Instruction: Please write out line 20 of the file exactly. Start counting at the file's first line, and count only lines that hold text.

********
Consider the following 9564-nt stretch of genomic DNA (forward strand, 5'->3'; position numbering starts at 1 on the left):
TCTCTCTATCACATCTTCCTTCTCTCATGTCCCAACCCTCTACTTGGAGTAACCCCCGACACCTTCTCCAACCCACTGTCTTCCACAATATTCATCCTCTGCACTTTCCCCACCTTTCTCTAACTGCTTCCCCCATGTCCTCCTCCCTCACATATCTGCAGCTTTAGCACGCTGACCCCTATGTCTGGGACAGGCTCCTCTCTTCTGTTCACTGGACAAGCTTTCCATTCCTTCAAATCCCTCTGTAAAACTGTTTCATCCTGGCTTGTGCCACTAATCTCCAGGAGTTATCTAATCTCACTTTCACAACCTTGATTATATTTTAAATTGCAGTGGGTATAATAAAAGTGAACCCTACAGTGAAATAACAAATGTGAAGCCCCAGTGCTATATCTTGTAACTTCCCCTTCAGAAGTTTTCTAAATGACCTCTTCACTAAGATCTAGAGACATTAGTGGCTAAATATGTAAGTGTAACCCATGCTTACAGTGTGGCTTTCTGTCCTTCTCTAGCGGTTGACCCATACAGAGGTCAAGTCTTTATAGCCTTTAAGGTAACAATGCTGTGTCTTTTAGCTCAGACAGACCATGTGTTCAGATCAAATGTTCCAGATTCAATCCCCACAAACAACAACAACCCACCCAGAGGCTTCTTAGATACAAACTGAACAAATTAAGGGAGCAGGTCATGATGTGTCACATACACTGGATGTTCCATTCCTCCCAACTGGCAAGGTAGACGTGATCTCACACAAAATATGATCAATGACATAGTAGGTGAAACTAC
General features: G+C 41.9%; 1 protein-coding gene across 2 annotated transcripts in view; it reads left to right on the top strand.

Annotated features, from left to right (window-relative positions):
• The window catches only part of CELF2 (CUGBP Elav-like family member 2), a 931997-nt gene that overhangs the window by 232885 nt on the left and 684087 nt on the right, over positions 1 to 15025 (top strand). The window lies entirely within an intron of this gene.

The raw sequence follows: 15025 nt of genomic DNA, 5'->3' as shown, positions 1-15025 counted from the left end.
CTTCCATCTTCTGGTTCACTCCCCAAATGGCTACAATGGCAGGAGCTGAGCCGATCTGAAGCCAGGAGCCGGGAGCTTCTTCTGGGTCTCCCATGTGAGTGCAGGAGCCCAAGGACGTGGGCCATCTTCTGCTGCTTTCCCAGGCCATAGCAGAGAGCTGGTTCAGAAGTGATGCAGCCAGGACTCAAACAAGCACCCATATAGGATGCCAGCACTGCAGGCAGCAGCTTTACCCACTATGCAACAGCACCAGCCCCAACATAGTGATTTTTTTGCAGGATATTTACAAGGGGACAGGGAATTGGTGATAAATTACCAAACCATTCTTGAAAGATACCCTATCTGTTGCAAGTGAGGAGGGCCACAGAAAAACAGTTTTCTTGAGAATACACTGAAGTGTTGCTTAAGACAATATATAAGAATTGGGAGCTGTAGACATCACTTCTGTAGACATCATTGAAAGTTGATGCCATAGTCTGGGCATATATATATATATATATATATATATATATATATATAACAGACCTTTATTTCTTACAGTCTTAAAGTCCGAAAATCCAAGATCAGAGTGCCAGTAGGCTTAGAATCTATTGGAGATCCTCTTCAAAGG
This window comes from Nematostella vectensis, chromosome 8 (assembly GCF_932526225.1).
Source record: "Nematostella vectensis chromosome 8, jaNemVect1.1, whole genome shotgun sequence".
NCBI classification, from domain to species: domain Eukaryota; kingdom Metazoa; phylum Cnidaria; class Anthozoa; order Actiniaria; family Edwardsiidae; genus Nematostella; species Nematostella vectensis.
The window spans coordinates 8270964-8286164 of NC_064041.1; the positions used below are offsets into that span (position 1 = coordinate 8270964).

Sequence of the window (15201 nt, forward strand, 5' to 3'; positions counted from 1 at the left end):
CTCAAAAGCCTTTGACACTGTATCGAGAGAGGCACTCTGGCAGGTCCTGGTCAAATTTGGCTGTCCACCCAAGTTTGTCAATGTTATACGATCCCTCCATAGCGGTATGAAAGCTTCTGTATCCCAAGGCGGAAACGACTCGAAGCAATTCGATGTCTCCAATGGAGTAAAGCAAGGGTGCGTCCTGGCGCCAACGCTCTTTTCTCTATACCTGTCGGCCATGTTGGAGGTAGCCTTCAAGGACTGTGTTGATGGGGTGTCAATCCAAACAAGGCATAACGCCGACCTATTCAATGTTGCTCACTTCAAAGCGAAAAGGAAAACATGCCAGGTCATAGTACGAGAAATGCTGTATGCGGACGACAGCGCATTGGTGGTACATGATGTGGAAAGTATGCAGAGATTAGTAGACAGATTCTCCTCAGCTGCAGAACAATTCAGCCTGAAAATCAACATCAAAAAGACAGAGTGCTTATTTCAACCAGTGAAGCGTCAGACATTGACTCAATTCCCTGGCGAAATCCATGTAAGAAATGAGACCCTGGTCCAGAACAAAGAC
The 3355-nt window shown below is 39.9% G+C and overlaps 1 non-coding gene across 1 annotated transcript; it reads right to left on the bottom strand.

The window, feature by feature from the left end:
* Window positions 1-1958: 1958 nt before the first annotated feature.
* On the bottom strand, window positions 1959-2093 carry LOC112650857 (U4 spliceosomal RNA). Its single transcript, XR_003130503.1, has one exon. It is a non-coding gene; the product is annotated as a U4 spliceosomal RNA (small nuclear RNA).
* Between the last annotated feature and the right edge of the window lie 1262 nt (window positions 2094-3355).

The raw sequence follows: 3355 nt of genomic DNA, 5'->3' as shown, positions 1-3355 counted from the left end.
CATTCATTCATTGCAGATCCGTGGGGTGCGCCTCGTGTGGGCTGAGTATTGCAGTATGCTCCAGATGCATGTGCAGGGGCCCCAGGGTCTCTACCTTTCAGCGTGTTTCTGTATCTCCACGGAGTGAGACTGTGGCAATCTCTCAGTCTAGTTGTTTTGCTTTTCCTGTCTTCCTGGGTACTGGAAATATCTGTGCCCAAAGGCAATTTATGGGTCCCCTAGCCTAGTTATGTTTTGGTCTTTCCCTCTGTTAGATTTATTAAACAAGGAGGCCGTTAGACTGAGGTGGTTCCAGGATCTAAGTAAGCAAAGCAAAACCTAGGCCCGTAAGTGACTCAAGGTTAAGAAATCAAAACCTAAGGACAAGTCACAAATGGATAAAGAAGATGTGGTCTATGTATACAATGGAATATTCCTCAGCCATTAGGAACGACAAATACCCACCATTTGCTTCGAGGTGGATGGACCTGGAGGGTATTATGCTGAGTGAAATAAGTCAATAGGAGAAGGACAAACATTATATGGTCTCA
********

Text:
CATTCATTCATTGCAGATCCGTGGGGTGCGCCTCGTGTGGGCTGAGTATTGCAGTATGCTCCAGATGCATGTGCAGGGGCCCCAGGGTCTCTACCTTTCAGCGTGTTTCTGTATCTCCACGGAGTGAGACTGTGGCAATCTCTCAGTCTAGTTGTTTTGCTTTTCCTGTCTTCCTGGGTACTGGAAATATCTGTGCCCAAAGGCAATTTATGGGTCCCCTAGCCTAGTTATGTTTTGGTCTTTCCCTCTGTTAGATTTATTAAACAAGGAGGCCGTTAGACTGAGGTGGTTCCAGGATCTAAGTAAGCAAAGCAAAACCTAGGCCCGTAAGTGACTCAAGGTTAAGAAATCAAAACCTAAGGACAAGTCACAAATGGATAAAGAAGATGTGGTCTATGTATACAATGGAATATTCCTCAGCCATTAGGAACGACAAATACCCACCATTTGCTTCGAGGTGGATGGACCTGGAGGGTATTATGCTGAGTGAAATAAGTCAATAGGAGAAGGACAAACATTATATGGTCTCA